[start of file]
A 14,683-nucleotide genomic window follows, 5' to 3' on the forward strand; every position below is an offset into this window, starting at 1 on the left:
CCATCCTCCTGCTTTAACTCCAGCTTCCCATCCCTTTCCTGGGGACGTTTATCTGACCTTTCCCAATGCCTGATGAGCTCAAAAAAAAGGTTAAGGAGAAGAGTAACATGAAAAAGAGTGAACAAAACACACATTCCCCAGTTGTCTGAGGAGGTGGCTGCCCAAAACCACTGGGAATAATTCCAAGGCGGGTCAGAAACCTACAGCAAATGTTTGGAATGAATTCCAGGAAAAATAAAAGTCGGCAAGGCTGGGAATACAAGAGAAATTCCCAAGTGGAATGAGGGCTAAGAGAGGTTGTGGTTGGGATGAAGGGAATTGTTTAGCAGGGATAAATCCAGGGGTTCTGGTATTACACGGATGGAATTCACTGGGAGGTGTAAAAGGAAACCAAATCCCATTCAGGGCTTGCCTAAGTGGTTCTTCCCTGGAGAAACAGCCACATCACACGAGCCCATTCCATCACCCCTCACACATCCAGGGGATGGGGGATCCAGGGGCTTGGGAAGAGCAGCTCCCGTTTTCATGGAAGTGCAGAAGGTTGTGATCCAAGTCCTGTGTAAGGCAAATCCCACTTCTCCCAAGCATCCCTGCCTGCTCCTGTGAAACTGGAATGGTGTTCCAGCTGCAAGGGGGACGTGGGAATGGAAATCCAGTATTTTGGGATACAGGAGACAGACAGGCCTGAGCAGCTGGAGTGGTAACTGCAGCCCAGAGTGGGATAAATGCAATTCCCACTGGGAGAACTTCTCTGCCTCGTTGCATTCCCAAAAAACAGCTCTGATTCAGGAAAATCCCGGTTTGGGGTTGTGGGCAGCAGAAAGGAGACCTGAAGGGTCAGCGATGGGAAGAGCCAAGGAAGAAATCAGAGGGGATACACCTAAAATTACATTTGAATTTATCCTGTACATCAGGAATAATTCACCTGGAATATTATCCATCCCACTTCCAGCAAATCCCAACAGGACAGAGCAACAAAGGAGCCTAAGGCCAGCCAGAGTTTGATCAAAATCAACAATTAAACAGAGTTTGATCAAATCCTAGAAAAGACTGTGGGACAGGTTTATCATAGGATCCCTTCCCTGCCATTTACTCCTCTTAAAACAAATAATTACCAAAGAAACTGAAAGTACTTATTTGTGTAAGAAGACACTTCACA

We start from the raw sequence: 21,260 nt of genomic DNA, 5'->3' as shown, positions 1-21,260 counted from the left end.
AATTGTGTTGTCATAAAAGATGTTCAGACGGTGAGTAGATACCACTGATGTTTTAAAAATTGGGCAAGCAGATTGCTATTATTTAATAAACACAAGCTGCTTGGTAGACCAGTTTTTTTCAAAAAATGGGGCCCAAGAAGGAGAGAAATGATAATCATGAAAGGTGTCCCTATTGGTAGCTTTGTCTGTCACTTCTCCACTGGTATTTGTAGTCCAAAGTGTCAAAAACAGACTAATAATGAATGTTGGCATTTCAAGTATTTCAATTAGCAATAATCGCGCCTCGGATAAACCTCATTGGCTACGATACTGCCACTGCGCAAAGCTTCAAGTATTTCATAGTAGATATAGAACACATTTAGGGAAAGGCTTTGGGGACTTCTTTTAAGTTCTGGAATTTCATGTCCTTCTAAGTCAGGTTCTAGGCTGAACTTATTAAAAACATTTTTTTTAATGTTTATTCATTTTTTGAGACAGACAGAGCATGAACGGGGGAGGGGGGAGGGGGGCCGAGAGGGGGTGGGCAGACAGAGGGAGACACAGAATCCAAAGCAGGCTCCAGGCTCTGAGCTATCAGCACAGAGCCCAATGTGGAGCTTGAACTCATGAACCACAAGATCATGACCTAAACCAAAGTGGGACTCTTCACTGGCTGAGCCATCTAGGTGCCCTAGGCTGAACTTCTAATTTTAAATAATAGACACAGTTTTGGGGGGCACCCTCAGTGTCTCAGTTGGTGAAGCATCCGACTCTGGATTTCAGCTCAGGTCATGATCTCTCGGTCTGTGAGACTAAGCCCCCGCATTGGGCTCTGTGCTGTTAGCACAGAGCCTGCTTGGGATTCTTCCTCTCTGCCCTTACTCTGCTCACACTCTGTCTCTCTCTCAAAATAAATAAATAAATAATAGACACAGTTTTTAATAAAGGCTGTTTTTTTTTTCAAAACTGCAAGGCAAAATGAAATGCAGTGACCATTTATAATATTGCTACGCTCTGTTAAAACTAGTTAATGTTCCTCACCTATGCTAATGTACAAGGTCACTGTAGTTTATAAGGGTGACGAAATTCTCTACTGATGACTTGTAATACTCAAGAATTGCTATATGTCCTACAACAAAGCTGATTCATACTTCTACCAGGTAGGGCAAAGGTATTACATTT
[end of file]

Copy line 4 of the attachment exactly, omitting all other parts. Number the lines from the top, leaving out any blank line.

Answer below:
AATTGTGTTGTCATAAAAGATGTTCAGACGGTGAGTAGATACCACTGATGTTTTAAAAATTGGGCAAGCAGATTGCTATTATTTAATAAACACAAGCTGCTTGGTAGACCAGTTTTTTTCAAAAAATGGGGCCCAAGAAGGAGAGAAATGATAATCATGAAAGGTGTCCCTATTGGTAGCTTTGTCTGTCACTTCTCCACTGGTATTTGTAGTCCAAAGTGTCAAAAACAGACTAATAATGAATGTTGGCATTTCAAGTATTTCAATTAGCAATAATCGCGCCTCGGATAAACCTCATTGGCTACGATACTGCCACTGCGCAAAGCTTCAAGTATTTCATAGTAGATATAGAACACATTTAGGGAAAGGCTTTGGGGACTTCTTTTAAGTTCTGGAATTTCATGTCCTTCTAAGTCAGGTTCTAGGCTGAACTTATTAAAAACATTTTTTTTAATGTTTATTCATTTTTTGAGACAGACAGAGCATGAACGGGGGAGGGGGGAGGGGGGCCGAGAGGGGGTGGGCAGACAGAGGGAGACACAGAATCCAAAGCAGGCTCCAGGCTCTGAGCTATCAGCACAGAGCCCAATGTGGAGCTTGAACTCATGAACCACAAGATCATGACCTAAACCAAAGTGGGACTCTTCACTGGCTGAGCCATCTAGGTGCCCTAGGCTGAACTTCTAATTTTAAATAATAGACACAGTTTTGGGGGGCACCCTCAGTGTCTCAGTTGGTGAAGCATCCGACTCTGGATTTCAGCTCAGGTCATGATCTCTCGGTCTGTGAGACTAAGCCCCCGCATTGGGCTCTGTGCTGTTAGCACAGAGCCTGCTTGGGATTCTTCCTCTCTGCCCTTACTCTGCTCACACTCTGTCTCTCTCTCAAAATAAATAAATAAATAATAGACACAGTTTTTAATAAAGGCTGTTTTTTTTTTCAAAACTGCAAGGCAAAATGAAATGCAGTGACCATTTATAATATTGCTACGCTCTGTTAAAACTAGTTAATGTTCCTCACCTATGCTAATGTACAAGGTCACTGTAGTTTATAAGGGTGACGAAATTCTCTACTGATGACTTGTAATACTCAAGAATTGCTATATGTCCTACAACAAAGCTGATTCATACTTCTACCAGGTAGGGCAAAGGTATTACATTT